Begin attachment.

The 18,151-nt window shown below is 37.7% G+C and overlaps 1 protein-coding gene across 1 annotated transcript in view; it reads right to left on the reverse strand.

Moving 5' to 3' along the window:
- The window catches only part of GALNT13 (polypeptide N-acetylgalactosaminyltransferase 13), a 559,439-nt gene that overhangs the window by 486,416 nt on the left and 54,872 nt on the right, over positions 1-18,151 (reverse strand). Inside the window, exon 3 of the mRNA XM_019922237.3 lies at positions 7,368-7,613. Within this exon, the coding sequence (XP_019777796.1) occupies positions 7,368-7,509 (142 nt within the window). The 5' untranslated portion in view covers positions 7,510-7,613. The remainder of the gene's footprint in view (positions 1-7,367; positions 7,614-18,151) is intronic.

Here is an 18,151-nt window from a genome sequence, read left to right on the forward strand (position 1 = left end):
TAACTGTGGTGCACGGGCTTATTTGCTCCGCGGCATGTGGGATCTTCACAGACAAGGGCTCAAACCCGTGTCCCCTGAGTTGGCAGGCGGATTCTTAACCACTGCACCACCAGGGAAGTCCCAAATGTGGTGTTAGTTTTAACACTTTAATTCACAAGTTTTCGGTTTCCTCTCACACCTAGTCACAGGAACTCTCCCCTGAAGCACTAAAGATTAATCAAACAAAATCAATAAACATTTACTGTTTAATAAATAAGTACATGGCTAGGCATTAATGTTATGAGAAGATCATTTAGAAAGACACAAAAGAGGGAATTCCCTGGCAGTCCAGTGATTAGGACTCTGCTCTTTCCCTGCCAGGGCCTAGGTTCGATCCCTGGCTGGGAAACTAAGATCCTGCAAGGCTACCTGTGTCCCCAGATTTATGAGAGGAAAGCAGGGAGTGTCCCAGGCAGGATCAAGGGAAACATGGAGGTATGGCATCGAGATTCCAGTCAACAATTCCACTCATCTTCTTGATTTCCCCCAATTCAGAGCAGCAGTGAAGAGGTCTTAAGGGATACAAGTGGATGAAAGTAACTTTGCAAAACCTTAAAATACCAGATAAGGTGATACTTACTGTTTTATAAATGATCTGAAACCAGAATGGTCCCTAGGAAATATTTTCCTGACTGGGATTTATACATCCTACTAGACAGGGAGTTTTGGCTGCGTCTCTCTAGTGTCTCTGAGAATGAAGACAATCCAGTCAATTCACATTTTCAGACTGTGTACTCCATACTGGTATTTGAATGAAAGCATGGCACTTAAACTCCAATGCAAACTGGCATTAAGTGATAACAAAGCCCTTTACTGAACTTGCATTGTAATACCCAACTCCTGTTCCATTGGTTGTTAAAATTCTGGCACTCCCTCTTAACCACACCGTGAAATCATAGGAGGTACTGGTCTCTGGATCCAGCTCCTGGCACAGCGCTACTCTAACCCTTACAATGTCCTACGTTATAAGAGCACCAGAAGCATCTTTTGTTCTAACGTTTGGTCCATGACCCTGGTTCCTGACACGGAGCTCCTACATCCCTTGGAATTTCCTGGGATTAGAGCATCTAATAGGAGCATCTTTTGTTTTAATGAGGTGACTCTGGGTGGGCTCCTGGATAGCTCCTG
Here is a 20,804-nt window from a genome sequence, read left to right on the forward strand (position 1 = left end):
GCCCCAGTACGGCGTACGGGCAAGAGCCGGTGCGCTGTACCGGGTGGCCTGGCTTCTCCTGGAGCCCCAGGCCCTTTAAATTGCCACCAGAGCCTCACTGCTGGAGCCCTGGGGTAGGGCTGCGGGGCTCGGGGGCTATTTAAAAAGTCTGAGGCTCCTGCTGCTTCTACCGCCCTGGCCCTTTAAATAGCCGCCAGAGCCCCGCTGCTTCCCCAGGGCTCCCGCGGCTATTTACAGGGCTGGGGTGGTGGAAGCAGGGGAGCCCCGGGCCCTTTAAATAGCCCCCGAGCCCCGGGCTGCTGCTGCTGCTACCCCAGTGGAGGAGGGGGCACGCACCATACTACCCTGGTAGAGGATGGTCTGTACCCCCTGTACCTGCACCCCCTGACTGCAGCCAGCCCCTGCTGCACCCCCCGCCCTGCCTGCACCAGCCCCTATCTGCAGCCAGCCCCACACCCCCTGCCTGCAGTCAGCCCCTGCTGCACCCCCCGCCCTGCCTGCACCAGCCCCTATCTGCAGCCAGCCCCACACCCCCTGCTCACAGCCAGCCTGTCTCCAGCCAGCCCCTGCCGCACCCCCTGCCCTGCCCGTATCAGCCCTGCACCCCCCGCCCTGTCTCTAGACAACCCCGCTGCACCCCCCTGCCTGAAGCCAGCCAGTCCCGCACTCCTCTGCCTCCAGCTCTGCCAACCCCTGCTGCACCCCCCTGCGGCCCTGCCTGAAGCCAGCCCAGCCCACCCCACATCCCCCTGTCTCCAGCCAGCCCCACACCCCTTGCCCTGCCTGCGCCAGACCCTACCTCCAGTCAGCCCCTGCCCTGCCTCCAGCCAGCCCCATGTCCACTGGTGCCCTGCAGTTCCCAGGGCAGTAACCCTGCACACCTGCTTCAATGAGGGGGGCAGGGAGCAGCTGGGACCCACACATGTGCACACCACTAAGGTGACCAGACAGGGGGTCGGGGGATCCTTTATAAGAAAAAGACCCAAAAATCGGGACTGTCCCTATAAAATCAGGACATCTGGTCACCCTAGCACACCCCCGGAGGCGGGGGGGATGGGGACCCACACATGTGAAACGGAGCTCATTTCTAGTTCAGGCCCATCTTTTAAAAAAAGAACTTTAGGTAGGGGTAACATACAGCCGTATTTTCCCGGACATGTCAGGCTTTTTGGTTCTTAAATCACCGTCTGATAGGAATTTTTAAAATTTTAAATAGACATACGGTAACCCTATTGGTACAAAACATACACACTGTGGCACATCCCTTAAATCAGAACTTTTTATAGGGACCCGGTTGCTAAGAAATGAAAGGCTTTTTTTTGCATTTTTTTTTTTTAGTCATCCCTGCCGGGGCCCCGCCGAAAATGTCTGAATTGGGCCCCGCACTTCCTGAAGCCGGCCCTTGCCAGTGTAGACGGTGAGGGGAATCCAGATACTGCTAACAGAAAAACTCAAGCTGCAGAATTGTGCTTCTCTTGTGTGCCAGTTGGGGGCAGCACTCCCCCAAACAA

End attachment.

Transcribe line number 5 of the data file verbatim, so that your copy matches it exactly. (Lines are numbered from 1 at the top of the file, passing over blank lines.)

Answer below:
TAACTGTGGTGCACGGGCTTATTTGCTCCGCGGCATGTGGGATCTTCACAGACAAGGGCTCAAACCCGTGTCCCCTGAGTTGGCAGGCGGATTCTTAACCACTGCACCACCAGGGAAGTCCCAAATGTGGTGTTAGTTTTAACACTTTAATTCACAAGTTTTCGGTTTCCTCTCACACCTAGTCACAGGAACTCTCCCCTGAAGCACTAAAGATTAATCAAACAAAATCAATAAACATTTACTGTTTAATAAATAAGTACATGGCTAGGCATTAATGTTATGAGAAGATCATTTAGAAAGACACAAAAGAGGGAATTCCCTGGCAGTCCAGTGATTAGGACTCTGCTCTTTCCCTGCCAGGGCCTAGGTTCGATCCCTGGCTGGGAAACTAAGATCCTGCAAGGCTACCTGTGTCCCCAGATTTATGAGAGGAAAGCAGGGAGTGTCCCAGGCAGGATCAAGGGAAACATGGAGGTATGGCATCGAGATTCCAGTCAACAATTCCACTCATCTTCTTGATTTCCCCCAATTCAGAGCAGCAGTGAAGAGGTCTTAAGGGATACAAGTGGATGAAAGTAACTTTGCAAAACCTTAAAATACCAGATAAGGTGATACTTACTGTTTTATAAATGATCTGAAACCAGAATGGTCCCTAGGAAATATTTTCCTGACTGGGATTTATACATCCTACTAGACAGGGAGTTTTGGCTGCGTCTCTCTAGTGTCTCTGAGAATGAAGACAATCCAGTCAATTCACATTTTCAGACTGTGTACTCCATACTGGTATTTGAATGAAAGCATGGCACTTAAACTCCAATGCAAACTGGCATTAAGTGATAACAAAGCCCTTTACTGAACTTGCATTGTAATACCCAACTCCTGTTCCATTGGTTGTTAAAATTCTGGCACTCCCTCTTAACCACACCGTGAAATCATAGGAGGTACTGGTCTCTGGATCCAGCTCCTGGCACAGCGCTACTCTAACCCTTACAATGTCCTACGTTATAAGAGCACCAGAAGCATCTTTTGTTCTAACGTTTGGTCCATGACCCTGGTTCCTGACACGGAGCTCCTACATCCCTTGGAATTTCCTGGGATTAGAGCATCTAATAGGAGCATCTTTTGTTTTAATGAGGTGACTCTGGGTGGGCTCCTGGATAGCTCCTG